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Let $$\hat{\mathfrak{g}}=\mathfrak{g}\otimes\mathbb{C}[t,t^{-1}]\oplus\mathbb{C}c\oplus\mathbb{C}d$$ be untwisted affine Lie algebra (as defined in V.G.Kac, Infinite-Dimensional Lie Algebras, 3d ed. Cambridge University Press, 1990). For $x\in\mathfrak{g}$ we can define series $$x(z):=\sum_{k\in\mathbb{Z}}x(k)z^k:=\sum_{k\in\mathbb{Z}}x\otimes t^{k}.$$

Lusztig proved that, roughly speaking, classsical limit $q\to 1$ of quantum affine algebra $U_{q}(\hat{\mathfrak{g}})$ is universal enveloping algebra $U(\hat{\mathfrak{g}})$ and that Chevalley generators of $\hat{\mathfrak{g}}$, $e_i, f_i$, $i=0,1,...,n$, correspond to Chevalley generators of $U_{q}(\hat{\mathfrak{g}})$, $e_i, f_i$, $i=0,1,...,n$. Precise formulation (and proof) can be seen for example in J.Hong, S.-J. Kang, Introduction to quantum groups and crystal bases, AMS, 2002.

Drinfeld found realization of quantum affine algebras $U_{q}(\hat{\mathfrak{g}})$ (here is one article about it in terms of generators $x_{i}^{\pm}(k), a_{i}(l), K_{i}^{\pm 1}, \gamma^{\pm 1/2}, q^{\pm d}$, $i=1,2,...,n$, $k,l\in\mathbb{Z},l\neq 0$. Classical limit $q\to 1$ of Drinfeld generators $x_{i}^{\pm}(0)\in U_{q}(\hat{\mathfrak{g}})$ are Chevalley generators $e_{i}, f_{i}\in \hat{\mathfrak{g}}\subset U(\hat{\mathfrak{g}})$ for every $i=1,2,...,n$.

My question is following:

Is classical limit of Drinfeld generators $x_{i}^{\pm}(k)\in U_{q}(\hat{\mathfrak{g}})$, $k\in\mathbb{Z}$, $i=1,2,...,n$, equal to elements $e_{i}(k), f_{i}(k)\in \hat{\mathfrak{g}}\subset U(\hat{\mathfrak{g}})$? In other words, is subalgebra of $U(\hat{\mathfrak{g}})$ generated by elements $e_{i}(k)$ (or $f_{i}(k)$), $k\in\mathbb{Z}$, $i=1,2,...,n$, classical limit of subalgebra of $U_{q}(\hat{\mathfrak{g}})$ generated by elements $x_{i}^{+}(k)$ ($x_{i}^{-}(k)$), $k\in\mathbb{Z}$, $i=1,2,...,n$?

Edit Classical limit of Drinfelds relations for $U_{q}(\hat{\mathfrak{sl}}_{n})$ should give corresponding relations in Lie algebra $\hat{\mathfrak{sl}}_{n}$, but:

In quantum algebra $U_{q}(\hat{\mathfrak{sl}}_{n})$ we have relation (Drinfelds realization) $$(z_{1}-q^{2}z_{2})x_{i}^{+}(z_{1})x_{i}^{+}(z_{2})=(q^{2}z_{1}-z_{2})x_{i}^{+}(z_{2})x_{i}^{+}(z_{1}).$$ If classical limit of $x_{i}^{+}(z)$ is $e_{i}(z)$, then the classical limit of the above relation would give $$(z_{1}-z_{2})[e_{i}(z_{1}),e_{i}(z_{2})]=0.$$ But in algebra $U(\hat{\mathfrak{sl}}_{n})$ should hold $$[e_{i}(z_{1}),e_{i}(z_{2})]=0.$$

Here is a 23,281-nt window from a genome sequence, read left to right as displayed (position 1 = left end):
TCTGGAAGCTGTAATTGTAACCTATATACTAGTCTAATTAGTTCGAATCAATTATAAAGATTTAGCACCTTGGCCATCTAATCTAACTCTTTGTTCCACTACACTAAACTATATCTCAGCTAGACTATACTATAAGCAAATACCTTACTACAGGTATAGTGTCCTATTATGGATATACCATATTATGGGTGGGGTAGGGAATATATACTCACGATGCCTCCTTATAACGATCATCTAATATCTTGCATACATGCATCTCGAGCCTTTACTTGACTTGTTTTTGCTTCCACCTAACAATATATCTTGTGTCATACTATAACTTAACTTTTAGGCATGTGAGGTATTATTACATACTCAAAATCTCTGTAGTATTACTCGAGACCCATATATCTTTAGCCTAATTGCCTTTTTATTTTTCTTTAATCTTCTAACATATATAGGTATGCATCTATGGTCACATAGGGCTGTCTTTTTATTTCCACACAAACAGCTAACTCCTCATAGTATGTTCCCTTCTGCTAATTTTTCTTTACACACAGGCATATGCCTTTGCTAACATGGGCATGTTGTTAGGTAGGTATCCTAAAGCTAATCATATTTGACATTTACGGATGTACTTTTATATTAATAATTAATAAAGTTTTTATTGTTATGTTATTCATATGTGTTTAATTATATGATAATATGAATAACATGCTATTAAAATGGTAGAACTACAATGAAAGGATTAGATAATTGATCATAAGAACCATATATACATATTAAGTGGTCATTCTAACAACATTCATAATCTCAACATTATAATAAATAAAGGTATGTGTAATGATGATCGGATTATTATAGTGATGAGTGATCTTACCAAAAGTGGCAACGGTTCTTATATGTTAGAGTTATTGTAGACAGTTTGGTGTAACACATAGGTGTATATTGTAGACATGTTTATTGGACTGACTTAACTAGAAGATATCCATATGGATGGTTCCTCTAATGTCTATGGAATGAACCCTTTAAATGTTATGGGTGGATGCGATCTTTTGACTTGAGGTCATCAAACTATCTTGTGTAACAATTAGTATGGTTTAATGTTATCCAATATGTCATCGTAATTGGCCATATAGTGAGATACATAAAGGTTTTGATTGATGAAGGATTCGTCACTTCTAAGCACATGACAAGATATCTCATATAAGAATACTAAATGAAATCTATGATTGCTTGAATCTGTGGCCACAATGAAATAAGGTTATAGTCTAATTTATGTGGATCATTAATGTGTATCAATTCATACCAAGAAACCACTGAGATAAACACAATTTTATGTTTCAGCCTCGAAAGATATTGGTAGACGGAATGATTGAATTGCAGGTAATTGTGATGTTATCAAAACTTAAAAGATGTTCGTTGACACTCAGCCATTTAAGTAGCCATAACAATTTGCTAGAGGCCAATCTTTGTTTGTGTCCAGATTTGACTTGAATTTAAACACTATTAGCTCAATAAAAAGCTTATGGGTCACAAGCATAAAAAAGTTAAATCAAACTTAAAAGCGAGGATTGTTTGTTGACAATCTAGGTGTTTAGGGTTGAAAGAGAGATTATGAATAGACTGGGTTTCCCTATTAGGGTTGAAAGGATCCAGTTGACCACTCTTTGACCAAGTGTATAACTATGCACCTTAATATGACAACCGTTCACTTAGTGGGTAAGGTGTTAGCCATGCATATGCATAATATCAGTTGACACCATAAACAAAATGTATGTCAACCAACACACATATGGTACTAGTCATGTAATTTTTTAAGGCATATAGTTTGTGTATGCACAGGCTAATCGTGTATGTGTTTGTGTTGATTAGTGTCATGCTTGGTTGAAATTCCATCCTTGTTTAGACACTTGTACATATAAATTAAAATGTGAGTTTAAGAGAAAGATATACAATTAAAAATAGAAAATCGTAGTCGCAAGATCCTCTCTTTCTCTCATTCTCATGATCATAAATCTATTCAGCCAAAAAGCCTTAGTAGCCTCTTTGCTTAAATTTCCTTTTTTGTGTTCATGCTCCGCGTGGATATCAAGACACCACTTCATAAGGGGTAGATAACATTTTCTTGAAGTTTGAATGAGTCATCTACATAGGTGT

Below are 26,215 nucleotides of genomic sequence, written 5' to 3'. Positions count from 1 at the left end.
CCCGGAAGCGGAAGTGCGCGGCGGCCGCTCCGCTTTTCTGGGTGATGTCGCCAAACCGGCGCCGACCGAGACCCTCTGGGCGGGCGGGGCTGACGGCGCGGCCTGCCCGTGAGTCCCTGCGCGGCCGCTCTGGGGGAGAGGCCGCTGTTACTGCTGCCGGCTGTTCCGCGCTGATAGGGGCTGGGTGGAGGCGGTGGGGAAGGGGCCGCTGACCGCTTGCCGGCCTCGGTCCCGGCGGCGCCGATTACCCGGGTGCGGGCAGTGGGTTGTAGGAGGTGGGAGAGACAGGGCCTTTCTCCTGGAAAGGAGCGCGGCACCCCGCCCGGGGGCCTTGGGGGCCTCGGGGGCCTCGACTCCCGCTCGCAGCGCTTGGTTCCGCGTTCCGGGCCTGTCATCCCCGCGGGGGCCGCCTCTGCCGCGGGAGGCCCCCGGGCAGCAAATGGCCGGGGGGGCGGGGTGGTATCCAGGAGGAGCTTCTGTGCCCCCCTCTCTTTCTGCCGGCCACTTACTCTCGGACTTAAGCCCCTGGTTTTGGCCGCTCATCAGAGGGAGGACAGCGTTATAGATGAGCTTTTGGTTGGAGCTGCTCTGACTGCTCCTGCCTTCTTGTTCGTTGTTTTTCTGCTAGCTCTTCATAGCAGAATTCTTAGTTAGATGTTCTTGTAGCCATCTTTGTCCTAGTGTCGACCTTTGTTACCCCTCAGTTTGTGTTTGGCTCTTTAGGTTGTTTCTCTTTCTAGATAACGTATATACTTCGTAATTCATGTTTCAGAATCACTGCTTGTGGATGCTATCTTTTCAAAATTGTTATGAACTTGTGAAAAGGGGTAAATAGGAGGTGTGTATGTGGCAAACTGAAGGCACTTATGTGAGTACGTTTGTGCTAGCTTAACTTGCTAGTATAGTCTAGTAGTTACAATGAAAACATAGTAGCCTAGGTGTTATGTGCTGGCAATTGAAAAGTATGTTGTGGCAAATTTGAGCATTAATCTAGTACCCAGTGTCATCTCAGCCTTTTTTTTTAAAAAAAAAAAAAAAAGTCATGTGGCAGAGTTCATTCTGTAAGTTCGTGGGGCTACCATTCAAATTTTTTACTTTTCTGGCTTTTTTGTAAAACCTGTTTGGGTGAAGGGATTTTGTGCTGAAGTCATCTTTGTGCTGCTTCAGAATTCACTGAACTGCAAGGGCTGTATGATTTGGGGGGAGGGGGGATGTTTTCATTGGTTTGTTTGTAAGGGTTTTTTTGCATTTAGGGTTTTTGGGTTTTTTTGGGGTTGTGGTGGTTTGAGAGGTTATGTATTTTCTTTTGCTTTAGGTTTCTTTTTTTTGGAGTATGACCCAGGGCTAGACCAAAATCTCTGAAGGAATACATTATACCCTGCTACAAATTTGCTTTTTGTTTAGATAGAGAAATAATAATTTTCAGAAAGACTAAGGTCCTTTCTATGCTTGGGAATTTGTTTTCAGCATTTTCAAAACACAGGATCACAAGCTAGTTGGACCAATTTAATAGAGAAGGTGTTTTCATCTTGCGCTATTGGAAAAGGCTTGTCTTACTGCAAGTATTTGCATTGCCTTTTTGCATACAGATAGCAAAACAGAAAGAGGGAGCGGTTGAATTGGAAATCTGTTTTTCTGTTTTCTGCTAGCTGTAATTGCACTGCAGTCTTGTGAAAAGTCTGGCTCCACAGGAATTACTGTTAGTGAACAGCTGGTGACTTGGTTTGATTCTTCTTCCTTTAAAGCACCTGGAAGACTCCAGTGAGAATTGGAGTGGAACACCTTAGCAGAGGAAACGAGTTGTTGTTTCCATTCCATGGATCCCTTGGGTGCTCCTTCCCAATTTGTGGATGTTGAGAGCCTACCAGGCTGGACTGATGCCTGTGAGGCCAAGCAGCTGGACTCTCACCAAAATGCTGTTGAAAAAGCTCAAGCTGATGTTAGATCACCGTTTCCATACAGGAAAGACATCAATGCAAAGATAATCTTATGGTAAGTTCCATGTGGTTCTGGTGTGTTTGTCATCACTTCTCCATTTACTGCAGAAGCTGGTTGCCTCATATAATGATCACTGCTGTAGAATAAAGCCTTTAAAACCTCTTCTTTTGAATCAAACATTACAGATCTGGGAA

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Not sure, but .......... please take into acount that e(z) contain only positive powers of z ! , it might be that it will imply what you want.... sorry at the moment I did not do all these for quite long time.. – Alexander Chervov Feb 11 '13 at 7:30
Yep, it seems it work: C[[z1,z2]] does not have zero divisors that it why we can cancel (z1-z2). It is important that we work with "positive currents" here - i.e. x(z), e(z) contain only z^k for k>=0 – Alexander Chervov Feb 11 '13 at 16:15
x(z) and e(z) contain all integer powers of z: $$x_{i}^{+}(z)\in U_{q}(\hat{\mathfrak{g}})[[z^{\pm 1}]]$$ and $$e_{i}(z)\in \hat{\mathfrak{g}}[[z^{\pm 1}]].$$ – Neph Feb 11 '13 at 23:27
Neph, I am not sure, but as far as I remember to work with RLL=LLR and to make this limit it seems it is necessary to work with positive currents and negative currents separately. And to see that x^{+-} is limit of corresponding e^{+-}. For example this work by my coursemate treats the case of the Yangian (only positive currents vs Yangian double - Z-currents). See formulas (*) page 6. – Alexander Chervov Feb 12 '13 at 10:05
Thank you. I'll take a look at the article. – Neph Feb 12 '13 at 12:53

It is more like comment, but seems too long.

I would say yes. I cannot give precise reference, but by all the idealogy it is yes. Or you see some "underwater stones" - problems ?

Ideas are like this: If you start with RLL=LLR description, then you need to make "Gauss" or "tringular" decomposition of L = LowTriangular*D*UpperTrianular to extract Drinfeld's currents.

In the classical limit "everything" takes the form A = A_{cl} + O(h). Now if you take L = L_{cl} , Triangular = Triangular_{cla} + O(h)

The simple fact that should hint that the "yes" answer is the following. So the decomponsition L = LowTriangular*D*UpperTrianular in classical limit corresponds to L_{cl} = LowTriangular_{cl} + D_{cl} + UpperTrianular_{cl}

You see multiplication in the first order corresponds to addition. And this means that corresponding classical currents are just currents to appropriate upper-lower triangular parts - which corresponds to x(z).

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I edited my question by adding a comment in which is described what bothers me. Probably I'm missing something but I don't know what. Thank you for responce. – Neph Feb 11 '13 at 0:27

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